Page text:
The Hero Daddy

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The Hero Daddy used to make me very angry. He would come home after a full days work at the office, and I a full days worth of in home war with two tiny toddlers.  I would be covered in peanut butter and jelly, a plethora of bodily fluids, and living in a sweat pants purgatory because nothing cute fit or because it  just wasn’t worth getting my one pair of jeans sticky.

And here he would come, Hero Daddy, swooping into the house in his clean clothes greeted by the sweet sound of tiny feet running and  little voices shouting “Daddy’s Home!”  When not two minutes ago those same tiny feet were trying to kick me in the face as I changed a diaper and the little voices were screeching things like “I don’t want to” and  “No Mommy” and just plain screaming.

Hero Daddy could all of the sudden make everything funny. All of the sudden when Hero Daddy tells you to eat your dinner its hysterical and a really fun game. When Mean Mommy asks you to its battle lines drawn. When Hero Daddy tells you its time to put on your pajamas its a laughable time filled with dancing while you jump into your jammies. When Mean Mommy tells you to put on your pajamas it really means its time to run away and throw your pjs into the dog kennel.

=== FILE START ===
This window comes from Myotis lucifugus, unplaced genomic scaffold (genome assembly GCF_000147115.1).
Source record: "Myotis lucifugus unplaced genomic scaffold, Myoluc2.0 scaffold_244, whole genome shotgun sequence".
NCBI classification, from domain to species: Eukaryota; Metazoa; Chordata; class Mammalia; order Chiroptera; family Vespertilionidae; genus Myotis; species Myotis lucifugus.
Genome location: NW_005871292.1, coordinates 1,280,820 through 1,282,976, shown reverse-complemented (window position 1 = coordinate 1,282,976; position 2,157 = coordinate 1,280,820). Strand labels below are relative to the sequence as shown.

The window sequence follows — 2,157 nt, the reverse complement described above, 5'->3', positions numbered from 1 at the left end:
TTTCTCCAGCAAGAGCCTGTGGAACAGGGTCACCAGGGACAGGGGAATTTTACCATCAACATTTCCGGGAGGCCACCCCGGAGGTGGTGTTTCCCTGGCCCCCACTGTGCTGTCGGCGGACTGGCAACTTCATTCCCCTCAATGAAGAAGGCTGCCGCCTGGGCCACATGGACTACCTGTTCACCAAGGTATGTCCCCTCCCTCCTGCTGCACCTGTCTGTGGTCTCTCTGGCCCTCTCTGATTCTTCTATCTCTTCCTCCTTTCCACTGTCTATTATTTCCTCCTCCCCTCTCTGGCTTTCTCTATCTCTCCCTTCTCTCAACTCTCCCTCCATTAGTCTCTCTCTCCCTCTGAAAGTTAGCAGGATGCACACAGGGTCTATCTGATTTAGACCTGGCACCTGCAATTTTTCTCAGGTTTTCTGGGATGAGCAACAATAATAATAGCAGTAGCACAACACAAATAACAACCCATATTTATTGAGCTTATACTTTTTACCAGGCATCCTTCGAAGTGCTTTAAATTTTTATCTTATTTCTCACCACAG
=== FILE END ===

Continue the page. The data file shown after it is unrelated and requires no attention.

Hero Daddy

Mostly Hero Daddy made me angry because I wanted to be him. I wanted to be the one with whom the children laughed all evening long. I wanted to be the one to be able to solve tears with a joke and a playful threat of having to sleep in the chicken coop ( one of the children’s favorite). I didn’t want to feel like Mean Mommy all the time. The one who tells them to do everything and the one who seems to make them cry.

But then both girls finally started sleeping through the night, and it hit me, I’m not Mean Mommy I’m just Mommy. I am the one in the trenches every day with these little loves of mine and I am the one to enforce boundaries and do the disciplinary actions all day long. I am the one who tells them to eat every three minutes of every meal. I am the one who takes on the battle of what you can wear today and  how much TV you can watch and how far away you can run down the sidewalk and if you can eat those marshmallows you’ve just stolen out of the pantry.  But I’m also the one they call to in the middle of the night when they are sick or scared. I am the one they want to show their artwork to and the one whom they can ask to hang it on the fridge. I’m not Mean Mommy, I’m just Mommy and the more I realized that the more I loved Hero Daddy.

In truth, I have a Hero Daddy. My Mom was the everyday parent, the one I yelled at, fought with, laughed with, confided in and cried to. But my Hero Daddy was there every time I needed him to calm me down or make me laugh, teach me how to race a 400M or to sing harmony in a duet, take me out to ice cream before dinner and to make me feel like the most special little girl God ever created. And he still makes me feel like that.

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Every little girl deserves that. My little girls deserve that.

And Hero Daddy, with his clean clothes and loud dinosaur stomp as he chases them around throwing them into fits of hysterical laughter right before bedtime, does just that.  When he sneaks them cookies while I’m in the other room, makes jokes about stinky things and teases them out of a tear fest he really does make these two tiny girls feel like they hung the moon.

And as every child does, they deserve that feeling and will remember it for the rest of their lives.

Turns out, Mean Mommy and Hero Daddy make a pretty good team after all.